After nearly nine years, Colette Lueck stepped down as chair of the Oak Park Plan Commission after her final meeting Thursday night.

So what does she see looking back over her years of service?

“One thing that I see for sure is that the bulk of the PUDs [planned unit developments] that have come before us have been primarily residential,” Lueck said. Developers apply for a PUD if their project needs relief from zoning restrictions. “The intent of the ordinance was to build the business community, but that’s not how it’s been used.”

That’s not necessarily a bad thing, she added. Some housing on commercial corridors is probably OK because places like Roosevelt Road and Madison can’t sustain long stretches of retail. “But there’s actually been very little retail use of the planned development ordinance.”

She counts three-two if you take out Whiteco. And those two-developments at the corners of South Boulevard and Ridgeland Avenue and at South and Home Avenue-included retail only after someone pushed to have it there. “I can’t remember any others,” she said.

Other proposed projects weren’t approved.

Lueck said the idea behind the planned development ordinance was to make up for a deficiency in Oak Park’s commercial spaces, which tend to be narrow and without adequate parking. The ordinance looked to prompt developers to assemble properties, then build a modern retail-friendly structure there that would include parking.

Lueck said that people tend to think parking is a major reason developers need to seek relief from zoning requirements. “I’ve looked … very few if any have asked for variances for parking. That has not been the big issue.” The market tends to take care of parking-developers can’t lease commercial space or sell condos if there’s no parking.

But serving as the hearing body for PUDs is only one part of the Plan Commission’s job, one that puts it in a reactive mode, she said.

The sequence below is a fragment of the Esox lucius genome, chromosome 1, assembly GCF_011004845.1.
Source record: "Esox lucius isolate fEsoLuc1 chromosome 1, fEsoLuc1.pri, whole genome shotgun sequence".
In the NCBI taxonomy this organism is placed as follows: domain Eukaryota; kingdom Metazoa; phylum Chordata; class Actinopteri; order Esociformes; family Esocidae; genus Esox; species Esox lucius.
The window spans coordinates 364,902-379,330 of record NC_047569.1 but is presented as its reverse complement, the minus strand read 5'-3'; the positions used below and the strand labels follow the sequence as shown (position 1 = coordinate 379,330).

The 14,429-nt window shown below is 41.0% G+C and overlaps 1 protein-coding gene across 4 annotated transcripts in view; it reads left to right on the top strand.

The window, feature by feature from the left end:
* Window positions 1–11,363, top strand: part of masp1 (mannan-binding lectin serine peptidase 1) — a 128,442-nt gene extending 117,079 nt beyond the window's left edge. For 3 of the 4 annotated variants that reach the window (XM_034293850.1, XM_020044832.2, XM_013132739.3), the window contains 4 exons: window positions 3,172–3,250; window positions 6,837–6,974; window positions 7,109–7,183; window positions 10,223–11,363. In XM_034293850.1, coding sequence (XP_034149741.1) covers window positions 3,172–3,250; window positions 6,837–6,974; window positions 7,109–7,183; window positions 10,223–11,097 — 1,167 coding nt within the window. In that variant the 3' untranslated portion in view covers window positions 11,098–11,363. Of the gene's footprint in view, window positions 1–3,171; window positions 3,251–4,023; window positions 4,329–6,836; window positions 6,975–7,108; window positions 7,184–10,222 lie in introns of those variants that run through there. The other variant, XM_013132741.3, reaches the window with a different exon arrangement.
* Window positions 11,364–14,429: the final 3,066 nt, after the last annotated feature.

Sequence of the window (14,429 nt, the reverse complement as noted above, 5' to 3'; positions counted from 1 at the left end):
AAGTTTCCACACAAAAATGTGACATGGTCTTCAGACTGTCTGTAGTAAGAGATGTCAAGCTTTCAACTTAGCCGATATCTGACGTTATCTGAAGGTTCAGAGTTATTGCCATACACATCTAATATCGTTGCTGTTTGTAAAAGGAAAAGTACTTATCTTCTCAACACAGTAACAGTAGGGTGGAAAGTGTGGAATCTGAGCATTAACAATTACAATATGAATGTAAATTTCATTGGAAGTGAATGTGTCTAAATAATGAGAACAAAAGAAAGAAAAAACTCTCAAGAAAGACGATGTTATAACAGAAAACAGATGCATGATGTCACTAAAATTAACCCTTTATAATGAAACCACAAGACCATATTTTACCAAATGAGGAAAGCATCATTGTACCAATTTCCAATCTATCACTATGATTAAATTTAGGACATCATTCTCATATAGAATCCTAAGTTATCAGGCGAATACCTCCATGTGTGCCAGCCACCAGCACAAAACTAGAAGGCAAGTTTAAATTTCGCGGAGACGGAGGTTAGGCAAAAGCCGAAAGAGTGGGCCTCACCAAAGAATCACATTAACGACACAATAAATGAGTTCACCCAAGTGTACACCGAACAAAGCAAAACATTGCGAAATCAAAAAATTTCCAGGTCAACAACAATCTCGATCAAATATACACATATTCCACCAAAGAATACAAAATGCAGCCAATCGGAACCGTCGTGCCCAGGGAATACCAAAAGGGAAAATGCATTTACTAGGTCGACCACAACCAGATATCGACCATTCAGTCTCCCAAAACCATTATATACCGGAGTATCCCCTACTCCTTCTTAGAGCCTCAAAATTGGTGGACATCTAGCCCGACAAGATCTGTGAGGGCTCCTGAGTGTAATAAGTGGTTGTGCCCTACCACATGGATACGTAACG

No easy choices

“Our job really is to assist in the planning issues in the village, and they’re hard. There are no easy choices here,” Lueck said, because of the constraints-a small, landlocked village with old site designs and insufficient parking.

And businesses and homes are often found close together, sometimes back-to-back, and what helps businesses survive is counterintuitive to neighbors-businesses need bustle while residents want peace and quiet.

“There are just some inherent tensions between the needs of the residents and the needs of the village,” Lueck said. “Our job is to mitigate those tensions and try to come up with something that’s a compromise.”

On every project, residents want four-story buildings with quaint businesses that don’t attract a lot of traffic, she said. The problem with that is land costs-it’s harder for smaller buildings to be profitable, so larger ones are built.

Much of the commission’s charge is to educate people, Lueck said, adding that the biggest misunderstanding residents have when a project is proposed near their home is the impact of traffic. In reality, it would take a lot of trips down a street to be noticeable, she said, and more than even a large condo building could produce.

A mistake to crank up the pitch